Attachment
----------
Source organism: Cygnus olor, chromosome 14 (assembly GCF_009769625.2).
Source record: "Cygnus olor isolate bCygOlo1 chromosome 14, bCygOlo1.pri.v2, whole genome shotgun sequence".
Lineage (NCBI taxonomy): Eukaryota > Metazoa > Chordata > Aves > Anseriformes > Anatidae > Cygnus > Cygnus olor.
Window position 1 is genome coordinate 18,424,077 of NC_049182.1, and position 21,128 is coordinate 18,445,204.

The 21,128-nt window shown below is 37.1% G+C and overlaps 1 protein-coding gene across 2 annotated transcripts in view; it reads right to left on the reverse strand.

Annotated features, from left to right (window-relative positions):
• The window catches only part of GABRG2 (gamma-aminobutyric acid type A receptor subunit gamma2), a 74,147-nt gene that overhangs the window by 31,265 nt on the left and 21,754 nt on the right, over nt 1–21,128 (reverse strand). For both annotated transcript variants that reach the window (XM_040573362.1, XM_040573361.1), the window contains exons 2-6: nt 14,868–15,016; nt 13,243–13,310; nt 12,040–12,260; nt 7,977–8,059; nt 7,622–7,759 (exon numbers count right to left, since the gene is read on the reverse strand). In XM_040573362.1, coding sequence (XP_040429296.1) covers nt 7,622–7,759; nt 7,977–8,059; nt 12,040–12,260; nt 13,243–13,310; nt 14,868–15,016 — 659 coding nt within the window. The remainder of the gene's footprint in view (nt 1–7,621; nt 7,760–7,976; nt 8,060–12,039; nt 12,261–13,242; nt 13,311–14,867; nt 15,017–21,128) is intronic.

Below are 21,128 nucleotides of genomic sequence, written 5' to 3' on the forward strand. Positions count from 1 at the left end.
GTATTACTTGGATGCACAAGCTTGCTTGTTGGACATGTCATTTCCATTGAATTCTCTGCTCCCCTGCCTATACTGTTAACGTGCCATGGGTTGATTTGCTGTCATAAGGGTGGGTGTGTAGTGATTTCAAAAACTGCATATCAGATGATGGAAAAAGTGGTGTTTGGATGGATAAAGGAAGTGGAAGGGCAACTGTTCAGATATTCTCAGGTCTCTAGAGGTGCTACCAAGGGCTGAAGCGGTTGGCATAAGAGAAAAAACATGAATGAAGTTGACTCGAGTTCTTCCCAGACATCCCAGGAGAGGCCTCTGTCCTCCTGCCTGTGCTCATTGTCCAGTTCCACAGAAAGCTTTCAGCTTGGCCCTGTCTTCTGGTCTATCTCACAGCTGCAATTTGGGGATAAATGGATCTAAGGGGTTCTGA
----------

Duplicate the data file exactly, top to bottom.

Source organism: Cygnus olor, chromosome 14 (assembly GCF_009769625.2).
Source record: "Cygnus olor isolate bCygOlo1 chromosome 14, bCygOlo1.pri.v2, whole genome shotgun sequence".
Lineage (NCBI taxonomy): Eukaryota > Metazoa > Chordata > Aves > Anseriformes > Anatidae > Cygnus > Cygnus olor.
Window position 1 is genome coordinate 18,424,077 of NC_049182.1, and position 21,128 is coordinate 18,445,204.

The 21,128-nt window shown below is 37.1% G+C and overlaps 1 protein-coding gene across 2 annotated transcripts in view; it reads right to left on the reverse strand.

Annotated features, from left to right (window-relative positions):
• The window catches only part of GABRG2 (gamma-aminobutyric acid type A receptor subunit gamma2), a 74,147-nt gene that overhangs the window by 31,265 nt on the left and 21,754 nt on the right, over nt 1–21,128 (reverse strand). For both annotated transcript variants that reach the window (XM_040573362.1, XM_040573361.1), the window contains exons 2-6: nt 14,868–15,016; nt 13,243–13,310; nt 12,040–12,260; nt 7,977–8,059; nt 7,622–7,759 (exon numbers count right to left, since the gene is read on the reverse strand). In XM_040573362.1, coding sequence (XP_040429296.1) covers nt 7,622–7,759; nt 7,977–8,059; nt 12,040–12,260; nt 13,243–13,310; nt 14,868–15,016 — 659 coding nt within the window. The remainder of the gene's footprint in view (nt 1–7,621; nt 7,760–7,976; nt 8,060–12,039; nt 12,261–13,242; nt 13,311–14,867; nt 15,017–21,128) is intronic.

Below are 21,128 nucleotides of genomic sequence, written 5' to 3' on the forward strand. Positions count from 1 at the left end.
GTATTACTTGGATGCACAAGCTTGCTTGTTGGACATGTCATTTCCATTGAATTCTCTGCTCCCCTGCCTATACTGTTAACGTGCCATGGGTTGATTTGCTGTCATAAGGGTGGGTGTGTAGTGATTTCAAAAACTGCATATCAGATGATGGAAAAAGTGGTGTTTGGATGGATAAAGGAAGTGGAAGGGCAACTGTTCAGATATTCTCAGGTCTCTAGAGGTGCTACCAAGGGCTGAAGCGGTTGGCATAAGAGAAAAAACATGAATGAAGTTGACTCGAGTTCTTCCCAGACATCCCAGGAGAGGCCTCTGTCCTCCTGCCTGTGCTCATTGTCCAGTTCCACAGAAAGCTTTCAGCTTGGCCCTGTCTTCTGGTCTATCTCACAGCTGCAATTTGGGGATAAATGGATCTAAGGGGTTCTGA